There are certainly people that have a low financial literacy and have wealth that needs to be managed by someone. There are also some very switched on investment advisors who could probably achieve better investment outcomes and are worth their salt. But generally, I find the solutions are sub standard and not worth paying for. My biggest measure is when a client walks in and tells me their are paying $10000 per annum to a financial planner – but they have absolutely no understanding of the retirement plan they have paid for. As far as I’m concerned if the client doesn’t understand the plan, timeframes and the numbers then the adviser has failed in their job.

    #1221489
    steve201
    Member
    • Total posts: 278

    As somebody whom is in the financial services industry, I can fully relate to the current issues post royal commission.

    To summarise the major issues,
    1- poor Approved product lists or APLs of licensors which are chock full of products that don’t pass muster for current customers
    2- Education of new advisors is so regulatory and impractical for customers to get their heads around never mind the planning community.
    3- the dumping of experienced advisor numbers enmasse because they must be relearning via a new formal course costing thousands at a time of life when they themselves need retirement advice, but because the industry is disfunctional these people are now abandoned. Why is professional development for a minimum of 40 hours a year considered absolutely wrong by them?
    4 – a variety of financial literacy and financial skills sets.
    5- the massive opportunities for digital disruption in what’s left of this industry.

    In my experience of 23 years as an accountant I can confirm many basic and everyday issues can be easily solved over an inexpensive and friendly cup of coffee …or your choice of beverage.

    Many collegues feel there is a need to charge hundreds or thousands of dollars just to enable them to have a ‘ corporate’ or flashy image , office , car , phone, and other toys. When the reality is it’s the clients whom are suffering for what one might be able to argue as being , “ fluffy”.

    For example, I met with country based cafe which is culturally themed from Greece last Friday , in west Gippsland in Victoria. They were needing someone to talk too about their business position and performance because they are in the process of expansion with all the construction workers going up and back from Melbourne.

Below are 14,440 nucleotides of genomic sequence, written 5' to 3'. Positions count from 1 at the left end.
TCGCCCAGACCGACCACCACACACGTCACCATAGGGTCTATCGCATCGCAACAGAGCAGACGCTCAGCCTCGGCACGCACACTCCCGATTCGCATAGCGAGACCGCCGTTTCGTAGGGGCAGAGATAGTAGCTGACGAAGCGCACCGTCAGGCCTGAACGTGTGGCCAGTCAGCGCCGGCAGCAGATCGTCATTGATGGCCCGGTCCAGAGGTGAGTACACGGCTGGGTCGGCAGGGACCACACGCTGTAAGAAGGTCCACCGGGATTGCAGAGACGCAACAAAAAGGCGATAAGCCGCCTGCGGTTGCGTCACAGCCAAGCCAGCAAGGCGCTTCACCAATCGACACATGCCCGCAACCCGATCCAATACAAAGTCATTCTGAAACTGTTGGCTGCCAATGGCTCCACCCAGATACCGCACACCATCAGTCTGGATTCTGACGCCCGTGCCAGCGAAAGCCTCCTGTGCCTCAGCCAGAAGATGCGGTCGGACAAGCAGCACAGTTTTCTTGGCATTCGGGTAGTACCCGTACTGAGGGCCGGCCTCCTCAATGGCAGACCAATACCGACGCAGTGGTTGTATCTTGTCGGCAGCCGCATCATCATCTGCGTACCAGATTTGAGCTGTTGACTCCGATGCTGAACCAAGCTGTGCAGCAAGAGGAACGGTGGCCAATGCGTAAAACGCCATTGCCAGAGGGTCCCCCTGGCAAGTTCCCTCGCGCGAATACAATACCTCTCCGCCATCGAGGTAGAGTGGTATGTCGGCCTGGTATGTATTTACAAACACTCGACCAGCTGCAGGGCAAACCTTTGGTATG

I did not charge for my time that day because the value I will be providing them via my business is still to be fully created as an accountant. In return for my approach, I was the greatful recipient of a fresh prepared bowl of country style , Greek Donuts.

    I made their day…. and they certainly made mine.

    Steve

    #1221490
    JamesMillar
    Participant
    • Total posts: 1,676
    steve201, post: 267517, member: 13649 wrote:
    As somebody whom is in the financial services industry, I can fully relate to the current issues post royal commission.

    To summarise the major issues,
    1- poor Approved product lists or APLs of licensors which are chock full of products that don’t pass muster for current customers
    2- Education of new advisors is so regulatory and impractical for customers to get their heads around never mind the planning community.
    3- the dumping of experienced advisor numbers enmasse because they must be relearning via a new formal course costing thousands at a time of life when they themselves need retirement advice, but because the industry is disfunctional these people are now abandoned. Why is professional development for a minimum of 40 hours a year considered absolutely wrong by them?
    4 – a variety of financial literacy and financial skills sets.
    5- the massive opportunities for digital disruption in what’s left of this industry.

    In my experience of 23 years as an accountant I can confirm many basic and everyday issues can be easily solved over an inexpensive and friendly cup of coffee …or your choice of beverage.

    Many collegues feel there is a need to charge hundreds or thousands of dollars just to enable them to have a ‘ corporate’ or flashy image , office , car , phone, and other toys. When the reality is it’s the clients whom are suffering for what one might be able to argue as being , “ fluffy”.

    For example, I met with country based cafe which is culturally themed from Greece last Friday , in west Gippsland in Victoria. They were needing someone to talk too about their business position and performance because they are in the process of expansion with all the construction workers going up and back from Melbourne.

    I did not charge for my time that day because the value I will be providing them via my business is still to be fully created as an accountant. In return for my approach, I was the greatful recipient of a fresh prepared bowl of country style , Greek Donuts.